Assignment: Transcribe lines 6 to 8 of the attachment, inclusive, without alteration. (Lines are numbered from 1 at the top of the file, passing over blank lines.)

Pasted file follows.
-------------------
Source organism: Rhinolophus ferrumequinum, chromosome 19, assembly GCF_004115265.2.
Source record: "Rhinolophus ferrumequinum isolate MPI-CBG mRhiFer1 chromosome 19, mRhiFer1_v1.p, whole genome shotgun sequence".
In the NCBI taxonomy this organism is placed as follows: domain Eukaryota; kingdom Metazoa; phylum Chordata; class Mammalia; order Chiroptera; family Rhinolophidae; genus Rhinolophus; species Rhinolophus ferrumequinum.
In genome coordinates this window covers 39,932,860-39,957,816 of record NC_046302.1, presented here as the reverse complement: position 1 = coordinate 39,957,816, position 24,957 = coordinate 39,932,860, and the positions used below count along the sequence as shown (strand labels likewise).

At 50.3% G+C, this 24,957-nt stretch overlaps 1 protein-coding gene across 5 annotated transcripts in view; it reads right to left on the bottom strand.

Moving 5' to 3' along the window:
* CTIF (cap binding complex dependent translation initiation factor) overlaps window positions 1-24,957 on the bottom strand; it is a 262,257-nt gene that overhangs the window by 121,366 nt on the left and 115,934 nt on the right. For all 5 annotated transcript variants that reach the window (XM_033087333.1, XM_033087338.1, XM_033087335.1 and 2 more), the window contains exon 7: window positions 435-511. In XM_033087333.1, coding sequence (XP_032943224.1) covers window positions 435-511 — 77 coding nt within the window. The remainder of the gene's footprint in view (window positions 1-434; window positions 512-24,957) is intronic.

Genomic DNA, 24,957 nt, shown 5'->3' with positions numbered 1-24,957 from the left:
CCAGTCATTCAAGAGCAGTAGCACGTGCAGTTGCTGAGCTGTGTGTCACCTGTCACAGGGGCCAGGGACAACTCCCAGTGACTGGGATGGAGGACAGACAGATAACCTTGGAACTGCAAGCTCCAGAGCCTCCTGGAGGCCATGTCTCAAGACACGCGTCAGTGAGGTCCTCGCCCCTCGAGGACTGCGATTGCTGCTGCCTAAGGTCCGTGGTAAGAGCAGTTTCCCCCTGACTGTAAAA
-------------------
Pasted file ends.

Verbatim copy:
Moving 5' to 3' along the window:
* CTIF (cap binding complex dependent translation initiation factor) overlaps window positions 1-24,957 on the bottom strand; it is a 262,257-nt gene that overhangs the window by 121,366 nt on the left and 115,934 nt on the right. For all 5 annotated transcript variants that reach the window (XM_033087333.1, XM_033087338.1, XM_033087335.1 and 2 more), the window contains exon 7: window positions 435-511. In XM_033087333.1, coding sequence (XP_032943224.1) covers window positions 435-511 — 77 coding nt within the window. The remainder of the gene's footprint in view (window positions 1-434; window positions 512-24,957) is intronic.

Genomic DNA, 24,957 nt, shown 5'->3' with positions numbered 1-24,957 from the left: